I’ve just updated my world mammal checklist which you can download here. This is the list I use for my life list.
I had not updated the list in a year and so there have been a lot of changes, mainly from revisions to the IUCN redlist. The changes, and how the list differs from the IUCN redlist, are detailed in worksheets on the main spreadsheet (click on the tabs “changes over time since August 2015” and “divergences from the IUCN list” – which are also highlighted in gold on the main list). But, in short:
The IUCN have added – or split – over 100 species, though have yet to adopt the many Ungulate splits that were suggested in the Handbook of the Mammals of the World a few years ago.
Many of these additions are fairly obscure for most of us I imagine (lots of Tree Rats, Pikas and Red Colobuses) but are few were relevant to my own list, including:
a. Red Deer and American Elk have been split;
b. the Kinda Baboon has been split from the Yellow Baboon (not sure if “Kinda” is pronounced Kinda as in the Kinder egg, or Kinda as in “well its a kinda baboon innit?”)
c. Parnell’s Moustached Bat has been split into three species (Pternotus parnelli, P. mesoamericanus and P. rubiginosus);
d Pottos have been split into western, central and eastern African flavours; and
e. Dent’s and Lowe’s Monkeys have been split from Cercocebus pogonias and Cercocebus campbelli respectively.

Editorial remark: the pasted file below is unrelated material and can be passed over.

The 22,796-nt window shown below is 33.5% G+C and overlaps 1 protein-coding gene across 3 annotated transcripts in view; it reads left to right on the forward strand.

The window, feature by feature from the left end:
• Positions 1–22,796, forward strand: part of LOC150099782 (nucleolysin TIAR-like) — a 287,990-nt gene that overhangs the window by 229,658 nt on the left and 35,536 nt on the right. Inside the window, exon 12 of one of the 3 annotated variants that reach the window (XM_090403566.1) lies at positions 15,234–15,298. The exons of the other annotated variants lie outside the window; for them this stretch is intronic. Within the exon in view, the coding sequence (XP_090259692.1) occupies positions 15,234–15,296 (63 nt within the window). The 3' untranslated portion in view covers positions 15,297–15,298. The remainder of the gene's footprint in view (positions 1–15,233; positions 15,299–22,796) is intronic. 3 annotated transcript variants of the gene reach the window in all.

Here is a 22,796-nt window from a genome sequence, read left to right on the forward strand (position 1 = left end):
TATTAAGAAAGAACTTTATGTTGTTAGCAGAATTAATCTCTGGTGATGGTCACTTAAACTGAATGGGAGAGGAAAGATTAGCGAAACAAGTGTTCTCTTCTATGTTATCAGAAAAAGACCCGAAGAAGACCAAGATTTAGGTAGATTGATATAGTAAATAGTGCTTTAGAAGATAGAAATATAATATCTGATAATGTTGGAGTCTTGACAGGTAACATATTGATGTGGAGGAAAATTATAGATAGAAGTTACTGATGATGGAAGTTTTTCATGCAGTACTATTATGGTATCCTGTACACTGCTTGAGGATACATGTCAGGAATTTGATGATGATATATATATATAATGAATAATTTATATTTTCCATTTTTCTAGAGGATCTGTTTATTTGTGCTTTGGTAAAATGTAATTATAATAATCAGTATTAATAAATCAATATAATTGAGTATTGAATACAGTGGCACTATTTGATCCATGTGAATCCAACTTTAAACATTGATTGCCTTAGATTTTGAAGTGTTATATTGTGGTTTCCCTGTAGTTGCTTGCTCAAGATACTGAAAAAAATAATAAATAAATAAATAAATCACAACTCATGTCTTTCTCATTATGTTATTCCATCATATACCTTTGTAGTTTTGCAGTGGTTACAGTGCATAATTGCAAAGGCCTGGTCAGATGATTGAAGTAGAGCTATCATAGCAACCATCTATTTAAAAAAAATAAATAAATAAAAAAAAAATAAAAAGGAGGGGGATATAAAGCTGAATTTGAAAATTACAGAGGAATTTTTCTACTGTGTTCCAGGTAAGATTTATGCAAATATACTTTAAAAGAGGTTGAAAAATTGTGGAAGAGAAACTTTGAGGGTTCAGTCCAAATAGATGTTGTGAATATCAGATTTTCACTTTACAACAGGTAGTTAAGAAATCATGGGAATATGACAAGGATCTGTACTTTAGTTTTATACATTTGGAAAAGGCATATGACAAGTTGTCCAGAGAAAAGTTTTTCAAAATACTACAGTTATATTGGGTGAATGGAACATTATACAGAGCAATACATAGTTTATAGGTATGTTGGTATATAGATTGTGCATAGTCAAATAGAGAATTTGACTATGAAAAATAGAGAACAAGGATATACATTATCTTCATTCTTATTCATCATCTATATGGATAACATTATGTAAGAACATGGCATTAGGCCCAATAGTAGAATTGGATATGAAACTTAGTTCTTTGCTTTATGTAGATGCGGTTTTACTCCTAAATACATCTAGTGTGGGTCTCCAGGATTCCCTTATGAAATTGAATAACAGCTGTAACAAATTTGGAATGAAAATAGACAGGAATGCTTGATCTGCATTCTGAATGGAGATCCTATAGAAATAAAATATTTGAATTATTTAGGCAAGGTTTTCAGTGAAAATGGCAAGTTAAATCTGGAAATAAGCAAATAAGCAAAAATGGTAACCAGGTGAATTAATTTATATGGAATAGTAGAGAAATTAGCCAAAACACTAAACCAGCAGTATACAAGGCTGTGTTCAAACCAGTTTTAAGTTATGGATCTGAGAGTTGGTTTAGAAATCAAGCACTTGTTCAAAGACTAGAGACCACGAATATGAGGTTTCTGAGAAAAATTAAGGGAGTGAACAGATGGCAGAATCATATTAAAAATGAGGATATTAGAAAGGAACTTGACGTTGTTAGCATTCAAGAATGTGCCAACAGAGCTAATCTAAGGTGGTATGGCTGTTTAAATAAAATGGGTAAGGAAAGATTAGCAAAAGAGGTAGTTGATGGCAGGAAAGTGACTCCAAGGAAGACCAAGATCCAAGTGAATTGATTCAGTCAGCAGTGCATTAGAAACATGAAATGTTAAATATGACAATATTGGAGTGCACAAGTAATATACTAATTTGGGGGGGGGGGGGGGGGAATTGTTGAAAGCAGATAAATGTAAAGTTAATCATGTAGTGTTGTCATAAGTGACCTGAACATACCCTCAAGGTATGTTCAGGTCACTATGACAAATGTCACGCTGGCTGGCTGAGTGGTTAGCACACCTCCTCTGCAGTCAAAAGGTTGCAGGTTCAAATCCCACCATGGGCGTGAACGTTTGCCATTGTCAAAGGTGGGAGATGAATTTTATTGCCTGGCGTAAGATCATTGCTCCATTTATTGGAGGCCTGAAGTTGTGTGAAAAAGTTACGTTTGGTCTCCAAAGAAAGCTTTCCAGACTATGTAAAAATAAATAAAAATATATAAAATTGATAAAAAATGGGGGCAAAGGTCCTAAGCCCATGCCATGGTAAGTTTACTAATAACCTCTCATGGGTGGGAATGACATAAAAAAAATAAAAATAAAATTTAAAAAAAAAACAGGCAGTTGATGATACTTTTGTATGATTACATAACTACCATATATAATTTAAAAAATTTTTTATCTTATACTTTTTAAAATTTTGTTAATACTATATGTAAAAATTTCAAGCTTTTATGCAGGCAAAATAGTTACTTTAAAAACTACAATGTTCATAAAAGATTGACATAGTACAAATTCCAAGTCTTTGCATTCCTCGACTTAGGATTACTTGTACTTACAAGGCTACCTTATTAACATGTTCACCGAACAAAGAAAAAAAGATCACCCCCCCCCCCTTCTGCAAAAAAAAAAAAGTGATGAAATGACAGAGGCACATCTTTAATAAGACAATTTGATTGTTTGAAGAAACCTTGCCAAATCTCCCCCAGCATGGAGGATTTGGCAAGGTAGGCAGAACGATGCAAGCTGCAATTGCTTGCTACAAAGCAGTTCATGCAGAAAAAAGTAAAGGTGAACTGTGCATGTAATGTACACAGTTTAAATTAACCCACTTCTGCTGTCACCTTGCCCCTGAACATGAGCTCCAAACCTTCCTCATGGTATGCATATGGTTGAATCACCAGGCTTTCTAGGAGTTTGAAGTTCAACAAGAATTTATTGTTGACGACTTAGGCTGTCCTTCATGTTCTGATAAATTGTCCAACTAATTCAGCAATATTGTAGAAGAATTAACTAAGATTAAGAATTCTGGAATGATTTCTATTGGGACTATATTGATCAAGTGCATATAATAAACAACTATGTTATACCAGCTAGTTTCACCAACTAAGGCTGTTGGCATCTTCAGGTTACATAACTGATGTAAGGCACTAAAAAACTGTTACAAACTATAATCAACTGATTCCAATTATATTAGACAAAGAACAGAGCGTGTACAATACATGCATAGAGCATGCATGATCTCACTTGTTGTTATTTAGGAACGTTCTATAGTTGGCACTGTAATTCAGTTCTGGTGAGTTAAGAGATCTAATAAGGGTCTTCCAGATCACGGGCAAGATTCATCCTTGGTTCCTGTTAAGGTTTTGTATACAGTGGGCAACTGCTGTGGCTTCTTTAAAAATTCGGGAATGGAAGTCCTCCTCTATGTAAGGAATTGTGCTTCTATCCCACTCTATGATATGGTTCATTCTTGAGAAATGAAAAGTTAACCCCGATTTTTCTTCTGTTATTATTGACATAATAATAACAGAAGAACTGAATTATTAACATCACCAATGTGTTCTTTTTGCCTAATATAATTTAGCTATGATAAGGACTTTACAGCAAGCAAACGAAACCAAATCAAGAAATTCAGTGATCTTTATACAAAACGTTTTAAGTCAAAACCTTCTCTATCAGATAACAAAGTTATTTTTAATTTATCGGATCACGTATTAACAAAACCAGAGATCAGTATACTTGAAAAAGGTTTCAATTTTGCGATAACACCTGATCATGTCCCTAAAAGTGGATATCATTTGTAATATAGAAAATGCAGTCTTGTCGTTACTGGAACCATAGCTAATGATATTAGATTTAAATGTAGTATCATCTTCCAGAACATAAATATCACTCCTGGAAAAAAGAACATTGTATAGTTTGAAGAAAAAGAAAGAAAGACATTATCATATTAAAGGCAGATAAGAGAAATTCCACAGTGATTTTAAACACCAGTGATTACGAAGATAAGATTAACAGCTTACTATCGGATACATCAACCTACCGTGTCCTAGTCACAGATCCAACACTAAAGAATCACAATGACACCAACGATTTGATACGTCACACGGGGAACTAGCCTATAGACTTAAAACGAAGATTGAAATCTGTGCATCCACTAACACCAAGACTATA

Richard Webb and Phil Teller probably already now that the Souther Little-spotted Cat is now split from Oncilla.
But the IUCN giveth and the IUCN taketh away. They have removed about 40 species, most of which are also pretty obscure but include lumping the American and European Moose into one; lumping Colombian Red Howler Monkeys (Alouatta seniculus seniculus) into Guyanan Howlers (Alouatta macconnelli); and rearranging the Olingos from five to three species.
Another 100 or so species have new scientific names from the IUCN.
I’ve also included a further 11 species which have not made it onto the IUCN’s Red List yet but will probably get there before too long, these include the new Sunda and Bornean Palm Civets, Paradoxurus musangus and Paradoxurus philippinensis respectively.
All up, at 5629 species, there are now 80 more species to see than this time last year, and my life list came out four species ahead.
Finally, largely thanks to the help of Paul Carter (who also let me know about some of the new species I added), I’ve included common names for a bunch more species who the IUCN only gives scientific names for.
I am sure there are a lots of errors here so please let me know what needs fixing. I also imagine opinions will differ on some of these splits and lumps, so if something seems very obviously wrong let me know!